The result of cooperative problem-solving skills in a negotiation that uncover joint gains for both parties. Value creation is an aspect of Òwin-winÓ or Ònon-zero-sumÓ negotiation, in which both parties benefit from the agreement. (David A. Lax and James K. Sebenius, 3-D Negotiation [Harvard Business School Press, 2006], 17)
The following items are tagged value creation.
No matter how many right moves you make at the table – however skillfully you read body language, frame arguments, make offers and counteroffers – doing so at the wrong table can undercut your results.
Not only should you negotiate right, you should do the right negotiation. Sometimes this means looking with new eyes for a more promising table.
For example, the owners of a niche packaging company that boasted an innovative technology and a novel product were deep in price negotiations to sell the company to one of three potential industry buyers, all larger packaging operations. The owners’ first instinct had been to persuade their bankers of the need for a higher valuation, refine their at-the-table negotiating tactics for dealing with each major player, and try to spark a bidding war.
In negotiation, including a matching right in an agreement can be a classic win-win move.
Suppose you’re a landlord negotiating with a prospective tenant. You want to maintain the ability to sell the apartment to someone else in the future, while your prospective tenant wants a commitment to rent the apartment for as long as she wants.
The solution might be to offer the tenant a matching right – the power to match any legitimate third-party offer. In this manner the tenant gains the opportunity to avoid the disruption of a move and you preserve your flexibility.
Like other cognitive biases, competitive expectations can be insidious. Fortunately, there are several steps you can take to forestall their negative consequences.
By following these steps in your next negotiation, you’ll improve the chances of meeting everyone’s interests.
Not all contracts are created equal. Some maximize joint through creative trades, while others are barely satisfactory. Strategic wariness causes many people to leave untapped value on the bargaining table. Of course, agreements based on incomplete and distorted information aren’t likely to be efficient.
Sometimes those on opposite sides of a bitter dispute can achieve great gains – if only they can spot the ways in which they are similar.
In 2001, the Metropolitan Intercollegiate Basketball Association (MIBA), an organization of five New York-area colleges best known for staging college basketball’s National Invitation Tournament, filed a lawsuit against the National Collegiate Athletic Association (NCAA). MIBA allege that certain NCAA rules governing team participation in preseason and postseason tournaments restricted school’s participation in MIBA tournaments, in violation of various antitrust laws. After four years of litigation, the two parties announced not only that they would settle a lawsuit but also that the NCAA would purchase the rights to the MIBA preseason and postseason tournaments.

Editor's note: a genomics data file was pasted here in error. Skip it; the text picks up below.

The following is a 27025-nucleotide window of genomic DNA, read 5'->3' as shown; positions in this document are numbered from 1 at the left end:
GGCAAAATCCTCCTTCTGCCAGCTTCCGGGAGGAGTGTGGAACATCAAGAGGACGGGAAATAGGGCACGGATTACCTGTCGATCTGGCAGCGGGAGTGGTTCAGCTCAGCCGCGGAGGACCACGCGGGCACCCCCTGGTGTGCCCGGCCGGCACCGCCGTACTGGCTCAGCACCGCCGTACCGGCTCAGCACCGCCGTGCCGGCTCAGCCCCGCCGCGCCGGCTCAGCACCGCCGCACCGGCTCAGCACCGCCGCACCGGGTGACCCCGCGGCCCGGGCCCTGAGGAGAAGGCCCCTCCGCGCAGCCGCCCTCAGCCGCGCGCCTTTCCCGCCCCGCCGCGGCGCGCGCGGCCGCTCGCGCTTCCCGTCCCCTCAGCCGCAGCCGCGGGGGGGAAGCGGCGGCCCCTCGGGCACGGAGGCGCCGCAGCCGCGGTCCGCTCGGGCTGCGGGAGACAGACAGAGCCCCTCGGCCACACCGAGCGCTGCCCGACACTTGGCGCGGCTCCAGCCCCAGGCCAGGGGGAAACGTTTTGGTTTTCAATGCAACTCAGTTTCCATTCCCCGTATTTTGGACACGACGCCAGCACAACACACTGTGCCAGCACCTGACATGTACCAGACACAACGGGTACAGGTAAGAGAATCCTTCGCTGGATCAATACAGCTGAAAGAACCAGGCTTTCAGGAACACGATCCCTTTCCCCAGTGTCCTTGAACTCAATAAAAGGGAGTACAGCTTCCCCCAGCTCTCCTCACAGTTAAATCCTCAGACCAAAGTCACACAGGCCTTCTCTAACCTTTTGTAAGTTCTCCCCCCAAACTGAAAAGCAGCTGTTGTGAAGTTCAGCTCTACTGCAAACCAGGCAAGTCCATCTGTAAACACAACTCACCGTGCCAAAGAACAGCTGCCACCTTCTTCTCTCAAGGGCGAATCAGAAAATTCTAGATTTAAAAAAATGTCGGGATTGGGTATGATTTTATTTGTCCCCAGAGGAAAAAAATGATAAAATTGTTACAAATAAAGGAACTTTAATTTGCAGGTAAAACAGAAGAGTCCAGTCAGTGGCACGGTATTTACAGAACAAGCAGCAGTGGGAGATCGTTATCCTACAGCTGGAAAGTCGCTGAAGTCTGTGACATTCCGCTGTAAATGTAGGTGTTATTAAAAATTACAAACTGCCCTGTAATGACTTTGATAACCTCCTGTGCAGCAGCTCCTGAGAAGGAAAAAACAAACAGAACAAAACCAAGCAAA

In late 1999, with its stock in free fall, NCS HealthCare, a provider of pharmacy services to long-term care facilities, began “exploring strategic alternatives” – code in the mergers and acquisitions world that NCS’s board wanted to put the company up for sale.
In 2001, Omnicare, a larger provider in the same general industry, offered to buy NCS for $270 million, a number lower than the value of the company’s debt. The deal would have left the company’s stockholders with nothing, and talks broke down when NCS demanded a higher price. In June 2002, Omnicare’s fierce rival Genesis HealthCare came to the table with an offer for NCS. Fearful of having its deal stolen away by Omnicare, which had just beaten Genesis in a bidding contest for another company, Genesis proposed a condition on the deal. It would make an offer only if NCS’s chairman and president, who together held a majority of the voting shares, committed to the Genesis deal and rejected any competing offer from Omnicare. NCS accepted this condition, and the merger was announced on July 28, 2002.
How can you uncover additional value, make useful trades, and put together a package that exceeds your party’s expectations? Here are four value-creating moves that all negotiators should add to their toolkit.
The standoff between recently re-elected Democrat President Barack Obama and congressional Republicans has focused attention on the negotiation styles employed by the two parties as they seek to secure their interests while also working toward the resolution of the current budgetary battle.
When countries face contending water claims, one of the biggest obstacles to reaching an agreement is uncertainty. Specifically, there are three types of uncertainty: uncertainty of information, uncertainty of action, and uncertainty of perception. In part 2 of this 5 part series, Program on Negotiation faculty member Lawrence Susskind explains the uncertainties facing negotiators trying to make agreements.